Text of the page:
On December 11, Iraqi President Barham Salih met with United States (U.S.) Secretary of Energy, Rick Perry. Salih urged Perry and the U.S. to continue to support Iraq post-ISIS and to help in the reconstruction efforts. Rick Perry praised the sacrifices many Iraqis made in the fight against ISIS and affirmed U.S.’ commitment for Iraq moving forward and in helping to build Iraq’s economy and public services. Perry urged Salih to work to create “the right environment for investment.”

On December 11, the United States (U.S.) Chamber of Commerce held a conference in Baghdad to discuss the investment of U.S. companies in Iraq. U.S. Secretary of Energy, Rick Perry, also met with the ministers of Oil and Electricity as he discussed the U.S. sanctions against Iran’s oil sector. U.S. Special Envoy for Global Coalition to Defeat ISIS Brett McGurk wrote on Twitter that “the @USChamber has its largest delegation anywhere this year with over 50 American companies represented in #Baghdad today. The USG delegation is led by @SecretaryPerry, a further sign of strengthening ties under our Strategic Framework Agreement.”

On December 11, Iraqi Speaker of Parliament, Mohammed al-Halbousi met with United States (U.S.) Secretary of Energy, Rick Perry. According to Alsumaria News, Halbousi stated that “there are strong efforts [by Iraq] to attract international investments and to launch opportunities to the world’s business community in all fields including energy, oil, and agriculture.” Halbousi also affirmed that the Council of Representatives is committed to continuing its reform process, including the delegation of greater authority to provincial governance structures, stimulating the private sector and providing more job opportunities to Iraqi citizens.

On December 11, United States (U.S.) President, Donald Trump, signed into law the Iraq and Syria Genocide Emergency Relief and Accountability Act. The law was introduced by Rep. Chris Smith R-N.J. and will direct U.S. assistance for persecuted religious and ethnic minority communities. According to the Washington Post, “the measure also urges foreign governments to help apprehend IS perpetrators by adding identifying information on suspects to their national security databases.” Rep. Smith added that “the future of endangered religious and ethnic minorities targeted by IS for genocide, and pluralism in the Middle East, will depend on help from the United States.”   

On December 11, United States (U.S.) Secretary of Energy, Rick Perry, met with Kurdistan Democratic Party (KDP) leader, Masoud Barzani and current Prime Minister (PM) of the Kurdistan Regional Government (KRG), Nechirvan Barzani, in Erbil. Perry affirmed the U.S.’s commitment to the Kurdistan Region of Iraq (KRI) and stated that “today, we’re seeing increased stability, security, across this entire region. That gives us a very precious opportunity to think about building, to invest, to be partners.”

On December 11, United States (U.S.) Vice President (VP) Mike Pence, spoke with Iraqi Prime Minister (PM) Adel Abdul Mahdi. Mike Pence wrote on Twitter that “spoke to PM @AdilAbdAlMahdi of Iraq today & congratulated him on forming a new gov’t. The US & Iraq are STRONG partners – we’re working together to defeat ISIS, grow Iraq’s energy sector, & improve security in the north so communities persecuted by ISIS can return home.” The Government of Iraq wrote on Twitter that “PM @AdilAbdAlMahdi: I spoke earlier with the US Vice President @VP who congratulated us on the formation of the new @IraqiGovt and conveyed the good wishes of @POTUS.”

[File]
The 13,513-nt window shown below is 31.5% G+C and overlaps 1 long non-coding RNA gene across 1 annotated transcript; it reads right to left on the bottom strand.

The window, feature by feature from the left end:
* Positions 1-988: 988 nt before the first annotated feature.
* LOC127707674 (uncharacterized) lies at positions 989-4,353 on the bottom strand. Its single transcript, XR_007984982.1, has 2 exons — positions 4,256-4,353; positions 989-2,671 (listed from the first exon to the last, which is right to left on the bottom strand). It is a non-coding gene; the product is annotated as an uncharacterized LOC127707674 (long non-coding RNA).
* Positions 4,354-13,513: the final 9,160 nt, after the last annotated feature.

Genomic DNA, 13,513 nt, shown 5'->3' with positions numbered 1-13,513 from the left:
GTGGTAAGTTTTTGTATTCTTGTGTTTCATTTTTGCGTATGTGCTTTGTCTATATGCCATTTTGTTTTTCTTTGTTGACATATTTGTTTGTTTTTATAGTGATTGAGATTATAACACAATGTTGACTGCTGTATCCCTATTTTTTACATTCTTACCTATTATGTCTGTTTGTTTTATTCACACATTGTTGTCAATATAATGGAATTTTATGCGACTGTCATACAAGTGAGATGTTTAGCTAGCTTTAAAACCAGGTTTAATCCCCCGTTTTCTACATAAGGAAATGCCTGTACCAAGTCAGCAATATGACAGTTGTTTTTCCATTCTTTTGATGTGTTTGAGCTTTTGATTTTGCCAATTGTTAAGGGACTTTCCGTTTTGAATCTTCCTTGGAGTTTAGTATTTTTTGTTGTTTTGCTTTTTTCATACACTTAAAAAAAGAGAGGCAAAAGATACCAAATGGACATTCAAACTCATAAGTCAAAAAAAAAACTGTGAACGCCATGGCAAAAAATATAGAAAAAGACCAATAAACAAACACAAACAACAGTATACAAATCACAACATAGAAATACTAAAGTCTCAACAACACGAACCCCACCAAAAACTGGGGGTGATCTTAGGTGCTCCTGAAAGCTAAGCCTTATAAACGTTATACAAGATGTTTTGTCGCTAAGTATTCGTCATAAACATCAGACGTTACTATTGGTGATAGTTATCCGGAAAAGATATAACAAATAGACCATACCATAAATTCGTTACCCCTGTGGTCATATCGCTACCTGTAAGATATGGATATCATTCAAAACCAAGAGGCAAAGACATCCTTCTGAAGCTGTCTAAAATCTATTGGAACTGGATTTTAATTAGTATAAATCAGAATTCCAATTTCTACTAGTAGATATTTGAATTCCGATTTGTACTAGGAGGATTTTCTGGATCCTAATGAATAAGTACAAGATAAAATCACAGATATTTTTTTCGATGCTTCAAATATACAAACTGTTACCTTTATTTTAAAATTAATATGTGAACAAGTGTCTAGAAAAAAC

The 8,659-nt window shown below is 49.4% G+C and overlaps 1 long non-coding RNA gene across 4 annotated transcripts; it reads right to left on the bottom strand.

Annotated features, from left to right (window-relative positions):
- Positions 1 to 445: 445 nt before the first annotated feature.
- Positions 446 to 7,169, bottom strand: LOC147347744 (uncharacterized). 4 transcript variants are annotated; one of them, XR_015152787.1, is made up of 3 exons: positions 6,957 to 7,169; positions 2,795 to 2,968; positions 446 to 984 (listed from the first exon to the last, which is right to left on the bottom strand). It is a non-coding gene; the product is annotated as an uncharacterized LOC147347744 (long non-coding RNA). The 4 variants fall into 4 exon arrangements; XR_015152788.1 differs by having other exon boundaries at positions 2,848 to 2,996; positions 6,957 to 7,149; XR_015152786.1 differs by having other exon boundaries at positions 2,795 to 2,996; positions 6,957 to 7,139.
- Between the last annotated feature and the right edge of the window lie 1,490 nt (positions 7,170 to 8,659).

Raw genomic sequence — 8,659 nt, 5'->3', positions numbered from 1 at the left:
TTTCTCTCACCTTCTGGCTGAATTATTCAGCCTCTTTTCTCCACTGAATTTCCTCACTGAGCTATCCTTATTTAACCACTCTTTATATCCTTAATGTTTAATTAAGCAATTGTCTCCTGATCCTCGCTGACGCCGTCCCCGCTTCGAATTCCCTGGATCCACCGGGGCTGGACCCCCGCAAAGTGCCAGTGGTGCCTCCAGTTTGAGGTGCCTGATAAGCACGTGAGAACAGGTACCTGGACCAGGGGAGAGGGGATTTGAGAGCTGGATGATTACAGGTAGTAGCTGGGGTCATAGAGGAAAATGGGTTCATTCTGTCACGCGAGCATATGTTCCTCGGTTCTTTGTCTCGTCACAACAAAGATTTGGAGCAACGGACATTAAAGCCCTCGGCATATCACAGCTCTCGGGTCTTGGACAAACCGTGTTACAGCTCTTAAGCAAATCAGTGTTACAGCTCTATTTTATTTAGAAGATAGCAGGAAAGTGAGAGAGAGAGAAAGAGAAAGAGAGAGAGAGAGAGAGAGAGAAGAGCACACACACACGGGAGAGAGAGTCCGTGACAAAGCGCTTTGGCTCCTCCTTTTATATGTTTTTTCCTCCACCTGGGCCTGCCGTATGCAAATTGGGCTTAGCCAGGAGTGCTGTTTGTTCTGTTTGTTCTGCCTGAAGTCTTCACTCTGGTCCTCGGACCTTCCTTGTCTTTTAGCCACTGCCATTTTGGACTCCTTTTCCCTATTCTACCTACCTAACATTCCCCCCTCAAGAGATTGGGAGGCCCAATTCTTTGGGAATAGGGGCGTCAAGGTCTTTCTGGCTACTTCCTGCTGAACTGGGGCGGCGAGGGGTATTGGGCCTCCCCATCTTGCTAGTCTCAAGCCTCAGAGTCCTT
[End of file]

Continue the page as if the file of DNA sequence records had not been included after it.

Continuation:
Nadia Murad meets Iraq’s leadership, blasts inaction during Yazidi genocide at Nobel Prize acceptance speech; Iraqi PM affirms commitment to aiding IDPs

On December 10, Iraqi Prime Minister (PM) Adel Abdul Mahdi affirmed the federal government’s commitment to providing aid to internally displaced persons (IDPs) and ensuring the safe return to their homes. Approximately five million Iraqi citizens have been displaced by the Islamic State of Iraq and al-Sham (ISIS). The majority of IDPs currently reside in the Kurdistan Region of Iraq (KRI). Kurdistan24 reports that the Ministry of Defense stated that “the return of the displaced and the reconstruction of their cities is a goal that we will do our utmost to achieve.” PM Mahdi also warned that reconstruction will not be achieved as long as rampant corruption continues. He stated that “if we do not triumph over corruption, then our victory will remain incomplete.”

On December 10, Nadia Murad and Dr. Denis Mukwege officially received the 2018 Nobel Peace Prize for their campaigns to end mass rape as a weapon of war in armed conflict. During Murad’s acceptance speech, she blasted Kurdish and Iraqi officials for failing to protect the Yazidi community and the international community which “stood idly by watching the annihilation of a complete community.” Murad also said that the fates of more than 3,000 Yazidi women and children were unknown and that women are raped and sold into slavery daily. “It is inconceivable that the conscience of the leaders of 195 countries around the world is not mobilized to liberate these girls. What if they were a commercial deal, an oil field or a shipment of weapons? Most certainly, not efforts would be spared to liberate them.”

On December 12, Nobel Peace Prize Laureate, Nadia Murad, met with Iraqi President Barham Salih in Baghdad. Murad returned to Iraq to discuss efforts in working to bring relief to the Yazidi population, with estimates of 80% living in internally displaced persons (IDPs) camps. During the meeting, Salih stated that “Murad embodies the suffering and tragedies Iraqis have gone through in the past and represents the courage and determination to defend rights in the face of the oppressor.” Salih also urged members of Parliament to pass a law that recognizes ISIS’ atrocities against the Yazidis as an act of genocide against the community.